Last year, the price of corn hit a record high — more than $8.00 a bushel, after years of being around $2 dollars a bushel. For Iowa, the country’s top corn producing state, that meant economic boom time.
“It’s made a big difference for farmers, I think it’s awesome,” says Sandra Harris, owner of a B&B in Creston Iowa. She’s cooking sausage patties for her guests — all of her rooms were filled last night and she says business, in general, is brisk right now. She says high food prices have changed the local economy and the landscape. “In driving the country, to me it’s exciting to see new houses go up. It’s directly related to the price of corn and beans.”
Higher food prices pushed demand for farmland way up. Iowa’s ultra-productive land is now the most expensive in the country — as much as $22,000 an acre. That prosperity has meant boom-time for many small towns in Iowa that had seen population drain for years. “When the economy’s good, people hang around more,” says Mike Duffy, an economist at Iowa State University.
The town of Hull, Iowa (which is in the heart of Iowa’s most expensive land, in the Northwest corner of the state) had so many people hanging around, it didn’t have enough space for all of them. The town bought $1.5 million worth of land a couple of years ago — that’s a lot of cash for a town of around 2,200.
“There were a few eyebrows raised,” laughs Aaron Kooiker, city administrator for Hull. “A lot of the folks that are a part of our economic development in town were really having a heart attack when it came to paying that much. Well, it turned out it was a pretty good deal.” Hull used part of the land to create 90 housing lots. It’s sold most of them and those that haven’t sold are still making money for the city, being rented out to farmers for crops.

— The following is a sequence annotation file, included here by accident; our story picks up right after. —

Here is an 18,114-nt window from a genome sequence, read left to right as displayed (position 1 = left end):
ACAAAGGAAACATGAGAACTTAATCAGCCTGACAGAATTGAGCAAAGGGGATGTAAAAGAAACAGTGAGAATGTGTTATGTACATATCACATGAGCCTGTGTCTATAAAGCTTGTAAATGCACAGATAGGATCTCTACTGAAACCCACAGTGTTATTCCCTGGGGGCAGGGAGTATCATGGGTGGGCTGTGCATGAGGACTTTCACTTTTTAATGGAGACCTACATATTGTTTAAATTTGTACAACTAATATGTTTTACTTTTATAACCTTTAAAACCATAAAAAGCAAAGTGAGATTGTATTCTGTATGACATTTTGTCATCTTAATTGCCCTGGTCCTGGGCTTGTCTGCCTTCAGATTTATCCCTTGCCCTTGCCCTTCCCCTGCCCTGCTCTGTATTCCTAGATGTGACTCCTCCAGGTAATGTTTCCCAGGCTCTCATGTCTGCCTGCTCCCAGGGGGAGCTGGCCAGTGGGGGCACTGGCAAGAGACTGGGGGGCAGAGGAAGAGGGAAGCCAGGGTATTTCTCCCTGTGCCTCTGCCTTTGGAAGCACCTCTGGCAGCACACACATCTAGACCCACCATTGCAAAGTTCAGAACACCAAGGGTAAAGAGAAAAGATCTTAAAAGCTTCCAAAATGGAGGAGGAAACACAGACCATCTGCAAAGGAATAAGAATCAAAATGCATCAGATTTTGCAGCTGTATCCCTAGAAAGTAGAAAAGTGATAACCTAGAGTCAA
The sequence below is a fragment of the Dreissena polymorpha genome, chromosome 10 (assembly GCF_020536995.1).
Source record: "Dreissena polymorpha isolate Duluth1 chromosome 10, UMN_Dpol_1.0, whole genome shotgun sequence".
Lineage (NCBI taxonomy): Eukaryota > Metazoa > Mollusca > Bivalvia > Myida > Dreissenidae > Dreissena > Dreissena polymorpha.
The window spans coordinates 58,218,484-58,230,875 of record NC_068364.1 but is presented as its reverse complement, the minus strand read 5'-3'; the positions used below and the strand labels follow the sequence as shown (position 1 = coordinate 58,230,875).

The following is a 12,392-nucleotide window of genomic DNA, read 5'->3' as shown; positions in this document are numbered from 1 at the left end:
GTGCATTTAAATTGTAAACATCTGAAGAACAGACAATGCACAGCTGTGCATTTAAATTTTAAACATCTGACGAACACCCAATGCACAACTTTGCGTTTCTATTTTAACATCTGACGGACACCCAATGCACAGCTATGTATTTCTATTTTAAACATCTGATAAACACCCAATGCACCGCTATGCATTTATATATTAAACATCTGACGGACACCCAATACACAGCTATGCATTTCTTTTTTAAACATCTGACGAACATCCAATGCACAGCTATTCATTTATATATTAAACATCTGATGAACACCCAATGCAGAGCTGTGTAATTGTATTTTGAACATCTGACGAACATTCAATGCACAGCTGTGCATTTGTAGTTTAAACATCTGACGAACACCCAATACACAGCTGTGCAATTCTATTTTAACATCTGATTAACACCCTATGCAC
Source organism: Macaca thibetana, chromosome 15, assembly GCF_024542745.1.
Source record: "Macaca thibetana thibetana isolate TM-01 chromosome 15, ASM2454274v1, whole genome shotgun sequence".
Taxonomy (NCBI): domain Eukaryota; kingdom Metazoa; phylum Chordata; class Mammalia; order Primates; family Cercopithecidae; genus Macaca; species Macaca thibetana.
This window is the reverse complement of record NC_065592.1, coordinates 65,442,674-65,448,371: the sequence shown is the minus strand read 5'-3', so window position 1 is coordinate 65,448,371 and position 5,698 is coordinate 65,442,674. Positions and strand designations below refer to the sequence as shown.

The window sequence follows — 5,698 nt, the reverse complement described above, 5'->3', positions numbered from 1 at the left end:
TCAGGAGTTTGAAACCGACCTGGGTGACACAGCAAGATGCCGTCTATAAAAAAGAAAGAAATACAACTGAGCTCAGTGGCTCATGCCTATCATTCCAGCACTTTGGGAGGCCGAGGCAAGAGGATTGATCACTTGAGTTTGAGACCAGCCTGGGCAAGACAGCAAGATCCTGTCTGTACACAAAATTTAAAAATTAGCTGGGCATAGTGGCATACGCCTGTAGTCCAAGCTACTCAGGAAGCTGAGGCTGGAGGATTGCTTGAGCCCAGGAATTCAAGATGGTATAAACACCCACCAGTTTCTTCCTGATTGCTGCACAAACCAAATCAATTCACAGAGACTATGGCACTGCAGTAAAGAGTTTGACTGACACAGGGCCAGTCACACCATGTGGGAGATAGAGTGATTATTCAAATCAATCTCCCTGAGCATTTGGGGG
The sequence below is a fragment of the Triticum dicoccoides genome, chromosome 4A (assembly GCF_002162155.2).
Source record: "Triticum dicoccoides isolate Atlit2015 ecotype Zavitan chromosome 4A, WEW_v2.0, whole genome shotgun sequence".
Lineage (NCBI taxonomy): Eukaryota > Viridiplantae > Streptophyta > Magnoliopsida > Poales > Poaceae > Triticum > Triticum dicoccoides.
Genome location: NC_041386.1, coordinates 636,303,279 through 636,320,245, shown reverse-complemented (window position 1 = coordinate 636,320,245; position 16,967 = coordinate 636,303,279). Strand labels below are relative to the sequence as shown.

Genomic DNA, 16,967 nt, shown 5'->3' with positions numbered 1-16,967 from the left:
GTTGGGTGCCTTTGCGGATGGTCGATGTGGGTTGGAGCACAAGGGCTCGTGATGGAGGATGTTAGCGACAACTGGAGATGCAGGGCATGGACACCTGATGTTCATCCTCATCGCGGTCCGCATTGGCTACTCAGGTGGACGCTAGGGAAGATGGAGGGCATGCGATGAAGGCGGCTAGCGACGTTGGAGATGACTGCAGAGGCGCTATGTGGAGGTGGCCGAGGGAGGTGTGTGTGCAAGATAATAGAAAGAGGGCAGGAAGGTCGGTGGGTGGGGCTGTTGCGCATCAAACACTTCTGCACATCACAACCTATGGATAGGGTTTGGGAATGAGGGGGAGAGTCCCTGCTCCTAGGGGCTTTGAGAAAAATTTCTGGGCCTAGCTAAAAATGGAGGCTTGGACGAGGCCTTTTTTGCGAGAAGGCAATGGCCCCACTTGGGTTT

He drives me to the housing developments on the edge of town. New ranch-style houses stand on small plots of land. Between many of the homes, crops are growing. “As you can see, we’ve got residential lots like anywhere else, but in some of our residential lots, we’re growing beans,” says Kooiker. When land is $22,000 an acre, you don’t waste it.
But Iowa’s prosperity may be at a turning point: The price of corn is roughly half of what it was last year and land prices are expected to drop by as much as 20 percent over the next few years. For now, though, things are still thriving. Hull’s Aaron Kooiker says the town has a brand new library, new schools, a new senior center and it just bought more land for business development. He drives me to the acreage at the edge of town.
“This is what we’re going by now is our new industrial park and you can see corn on it.”
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